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Milwaukee Doctors on Front Lines of Concussion Research

Erin Toner
Dr. Kevin Walter, a pediatrician at Children's Hospital, runs through a few neurological tests with 13-year-old Vince Segura, who suffered a concussion playing basketball.


Hundreds of Milwaukee-area kids have begun working out for upcoming fall sports. Their arrival may delight parents, but also heighten fears about potential concussions.

Head injuries are on the rise among children and adolescents, and researchers in Milwaukee are on the front lines of addressing the problem.

One recent patient at a Children’s Hospital clinic is Vince Segura, a soft-spoken, 13 year old who does well in school and loves sports. His favorite is basketball, and it wasn’t harmful until a recent pick-up game.

“When I was playing basketball with my brother, he fell on me and I hit my head on a brick wall. They said I blacked out. It didn’t hurt really bad until I got to the house,” Vince says.

Vince had a headache. A few days later, it was worse, and his dad, Victor, says his son’s balance and coordination was off.

“I told him to come on downstairs, wake up, come and eat breakfast. I went downstairs, started preparing the stuff and as he got out the bed I heard a big crash and he fell out the bed,” says Segura.

Victor rushed his son to the emergency room, where he was diagnosed with a concussion and referred to Dr. Kevin Walter.

At a follow-up visit a month after the injury, Walter asks Vince to open his eyes, close them and puff out his cheeks. He notices the boy’s eyes aren’t yet tracking normally.

“I’m not terrified where you’re at," Walter tells Vince. "But I think if we can fine tune a few things, you will get significantly better."

Walter tells Vince he can no longer sleep from midnight to noon and then nap between. Too much sleep is bad, just like too little sleep. Vince also must limit his physical activity and screen time, and read for 30 minutes a day.

“You’ve got to make these changes. And if you don’t do it, then you don’t get better. If you don’t get better, this is not an ankle sprain where at 90 percent, I’m clapping and saying go for it, you’re out of here, this is your brain and it’s got to be 100 percent,” Walter says.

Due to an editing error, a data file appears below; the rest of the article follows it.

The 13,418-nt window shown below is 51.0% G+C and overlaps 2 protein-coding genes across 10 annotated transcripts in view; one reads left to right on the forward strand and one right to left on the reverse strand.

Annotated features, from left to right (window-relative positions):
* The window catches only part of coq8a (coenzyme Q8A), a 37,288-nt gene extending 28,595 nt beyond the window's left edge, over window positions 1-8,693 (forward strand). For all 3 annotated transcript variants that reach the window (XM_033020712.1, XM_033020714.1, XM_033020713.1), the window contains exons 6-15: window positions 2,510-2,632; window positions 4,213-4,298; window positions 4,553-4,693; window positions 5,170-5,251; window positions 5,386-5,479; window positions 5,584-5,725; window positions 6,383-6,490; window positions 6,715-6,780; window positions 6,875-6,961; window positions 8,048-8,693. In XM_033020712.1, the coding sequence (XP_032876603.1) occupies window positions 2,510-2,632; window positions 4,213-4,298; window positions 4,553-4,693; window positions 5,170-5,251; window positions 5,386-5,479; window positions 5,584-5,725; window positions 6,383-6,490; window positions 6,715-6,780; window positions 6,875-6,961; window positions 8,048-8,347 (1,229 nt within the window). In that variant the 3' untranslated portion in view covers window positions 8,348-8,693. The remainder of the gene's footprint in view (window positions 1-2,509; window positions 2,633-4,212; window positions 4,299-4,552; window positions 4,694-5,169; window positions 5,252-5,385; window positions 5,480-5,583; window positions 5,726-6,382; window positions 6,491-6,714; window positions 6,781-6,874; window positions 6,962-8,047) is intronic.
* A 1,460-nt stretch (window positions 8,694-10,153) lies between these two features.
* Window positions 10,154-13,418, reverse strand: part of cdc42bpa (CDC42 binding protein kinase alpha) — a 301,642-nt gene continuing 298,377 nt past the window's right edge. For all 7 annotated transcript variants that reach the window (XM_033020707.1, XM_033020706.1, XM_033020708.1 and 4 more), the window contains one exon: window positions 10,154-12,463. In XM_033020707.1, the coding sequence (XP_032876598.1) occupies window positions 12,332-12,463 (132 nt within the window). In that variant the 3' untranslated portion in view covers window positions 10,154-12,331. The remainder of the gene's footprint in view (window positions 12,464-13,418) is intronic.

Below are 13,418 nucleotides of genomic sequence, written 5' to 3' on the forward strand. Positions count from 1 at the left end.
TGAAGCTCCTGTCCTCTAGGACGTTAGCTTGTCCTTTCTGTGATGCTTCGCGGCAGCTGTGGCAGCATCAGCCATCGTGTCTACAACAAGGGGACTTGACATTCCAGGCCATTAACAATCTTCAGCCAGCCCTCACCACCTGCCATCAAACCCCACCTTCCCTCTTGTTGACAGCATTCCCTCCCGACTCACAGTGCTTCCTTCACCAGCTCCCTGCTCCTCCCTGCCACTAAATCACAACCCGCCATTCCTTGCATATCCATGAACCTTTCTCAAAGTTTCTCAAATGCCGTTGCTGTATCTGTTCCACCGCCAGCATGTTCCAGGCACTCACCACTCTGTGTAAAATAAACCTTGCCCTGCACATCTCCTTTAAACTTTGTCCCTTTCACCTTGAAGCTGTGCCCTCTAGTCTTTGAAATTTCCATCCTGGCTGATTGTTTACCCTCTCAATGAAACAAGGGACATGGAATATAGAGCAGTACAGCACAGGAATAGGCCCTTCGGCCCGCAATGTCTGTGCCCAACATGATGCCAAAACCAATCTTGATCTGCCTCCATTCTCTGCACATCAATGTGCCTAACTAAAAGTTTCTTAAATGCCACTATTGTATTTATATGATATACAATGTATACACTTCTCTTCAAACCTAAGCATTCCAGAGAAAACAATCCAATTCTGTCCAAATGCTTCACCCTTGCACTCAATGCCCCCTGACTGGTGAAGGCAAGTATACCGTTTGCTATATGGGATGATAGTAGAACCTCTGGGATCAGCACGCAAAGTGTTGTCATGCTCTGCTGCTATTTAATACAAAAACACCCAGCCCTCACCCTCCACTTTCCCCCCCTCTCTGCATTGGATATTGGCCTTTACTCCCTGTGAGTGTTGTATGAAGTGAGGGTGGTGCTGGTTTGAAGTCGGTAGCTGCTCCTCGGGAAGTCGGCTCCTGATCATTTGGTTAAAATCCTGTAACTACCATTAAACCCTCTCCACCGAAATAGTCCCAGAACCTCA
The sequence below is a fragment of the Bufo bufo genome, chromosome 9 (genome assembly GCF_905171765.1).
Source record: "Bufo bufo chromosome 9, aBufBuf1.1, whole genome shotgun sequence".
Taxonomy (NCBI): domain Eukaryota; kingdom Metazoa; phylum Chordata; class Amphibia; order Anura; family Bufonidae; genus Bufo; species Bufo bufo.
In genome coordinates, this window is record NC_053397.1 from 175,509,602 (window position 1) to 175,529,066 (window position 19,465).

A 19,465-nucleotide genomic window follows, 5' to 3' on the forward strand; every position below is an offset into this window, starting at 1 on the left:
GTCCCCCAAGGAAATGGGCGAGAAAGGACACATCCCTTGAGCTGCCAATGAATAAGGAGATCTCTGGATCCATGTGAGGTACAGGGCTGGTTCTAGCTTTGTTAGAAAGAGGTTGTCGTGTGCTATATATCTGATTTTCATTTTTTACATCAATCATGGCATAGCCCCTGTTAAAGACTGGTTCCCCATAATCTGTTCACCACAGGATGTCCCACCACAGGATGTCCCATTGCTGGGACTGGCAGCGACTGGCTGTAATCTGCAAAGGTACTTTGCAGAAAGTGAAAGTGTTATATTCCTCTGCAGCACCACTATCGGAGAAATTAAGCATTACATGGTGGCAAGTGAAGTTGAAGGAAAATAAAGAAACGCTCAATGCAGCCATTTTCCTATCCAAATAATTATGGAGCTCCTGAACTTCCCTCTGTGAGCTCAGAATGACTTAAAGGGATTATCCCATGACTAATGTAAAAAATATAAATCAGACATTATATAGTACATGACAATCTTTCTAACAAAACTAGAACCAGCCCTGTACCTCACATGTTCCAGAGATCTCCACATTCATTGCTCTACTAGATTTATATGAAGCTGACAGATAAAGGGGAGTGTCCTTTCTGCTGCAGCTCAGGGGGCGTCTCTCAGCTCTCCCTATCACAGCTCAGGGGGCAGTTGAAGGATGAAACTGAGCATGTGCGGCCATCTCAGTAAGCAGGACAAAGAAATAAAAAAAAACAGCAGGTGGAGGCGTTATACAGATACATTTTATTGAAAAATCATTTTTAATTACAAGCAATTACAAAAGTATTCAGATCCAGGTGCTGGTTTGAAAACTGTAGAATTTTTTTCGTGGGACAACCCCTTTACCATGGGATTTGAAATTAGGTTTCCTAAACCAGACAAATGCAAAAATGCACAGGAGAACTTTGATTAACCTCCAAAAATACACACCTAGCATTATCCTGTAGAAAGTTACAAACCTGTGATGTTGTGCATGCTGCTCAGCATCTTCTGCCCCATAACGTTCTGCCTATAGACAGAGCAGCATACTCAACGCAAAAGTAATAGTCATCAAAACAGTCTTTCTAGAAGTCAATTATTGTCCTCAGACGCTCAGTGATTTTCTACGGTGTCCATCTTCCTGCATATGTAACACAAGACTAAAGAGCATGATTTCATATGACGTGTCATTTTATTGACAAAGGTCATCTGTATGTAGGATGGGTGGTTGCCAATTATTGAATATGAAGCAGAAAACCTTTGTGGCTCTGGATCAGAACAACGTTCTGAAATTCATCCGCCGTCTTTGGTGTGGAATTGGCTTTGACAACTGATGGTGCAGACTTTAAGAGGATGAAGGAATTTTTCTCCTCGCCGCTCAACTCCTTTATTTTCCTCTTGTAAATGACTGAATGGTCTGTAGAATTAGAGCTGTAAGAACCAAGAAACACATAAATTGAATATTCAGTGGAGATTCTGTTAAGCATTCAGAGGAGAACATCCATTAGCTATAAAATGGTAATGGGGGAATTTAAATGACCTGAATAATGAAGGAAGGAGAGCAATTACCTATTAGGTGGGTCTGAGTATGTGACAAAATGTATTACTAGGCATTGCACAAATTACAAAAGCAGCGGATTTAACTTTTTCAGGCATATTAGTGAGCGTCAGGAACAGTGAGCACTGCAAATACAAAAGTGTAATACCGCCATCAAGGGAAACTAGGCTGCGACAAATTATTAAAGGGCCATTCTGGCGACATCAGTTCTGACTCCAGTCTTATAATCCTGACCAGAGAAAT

Walter says with the right mix of rest and activity, most adolescents recover in a few weeks and have no lasting impacts.

“Families get scared because they see what happens to these old ex-professional players and think, Oh my gosh, is this the road my child is on with their concussions? And the answer is, for the most part, absolutely not,” says Walter, who directs the Pediatric and Adolescent Sports Medicine program at Children’s Hospital, and is co-author of a book on youth sports injuries.

He thinks a few factors are driving the increase in concussions, including that kids are getting bigger, stronger and faster, leading to more powerful collisions. And, young people are playing more sports, at a higher level, and not giving their bodies proper rest.

“Thankfully a lot of kids are active with sports because of the life lessons and fitness that sports can help teach you and help you with. The downside is with overspecialization and overscheduling, where I’ll see kids that do basketball, soccer and baseball all in the same season, these kids wear down and they start to get a lot of injuries,” Walter says.

Walter is conducting research on why some kids take longer to recover than others. And his colleagues at the Medical College of Wisconsin will lead a $30 million federal study on head injuries among young athletes.

While that research may not yield results for years, he offers recommendations for today. For one, he says the focus should be less on playing tons of games, and more on practice and developing skills. Second, he says coaches and parents need to encourage athletes to report their injuries and take time off to recover, even if they think they’re fine.

“Cause we hear lots of stories about kids that try and play through injuries, whether it be concussion or musculoskeleal, because they don’t want to lose their place on the team,” Walter says.

Victor Segura understands that drive to play. His 13-year-old son Vince is itching to shoot hoops again, a month after his concussion.

“You can’t just, I guess, keep him wrapped up and not let nothing happen to him so it’s kind of like, you know, take the most precautions you can and hope for the best,” says Segura.

It could be a tough year for dad on the sidelines. Vince is set to join the 8th grade football team this fall.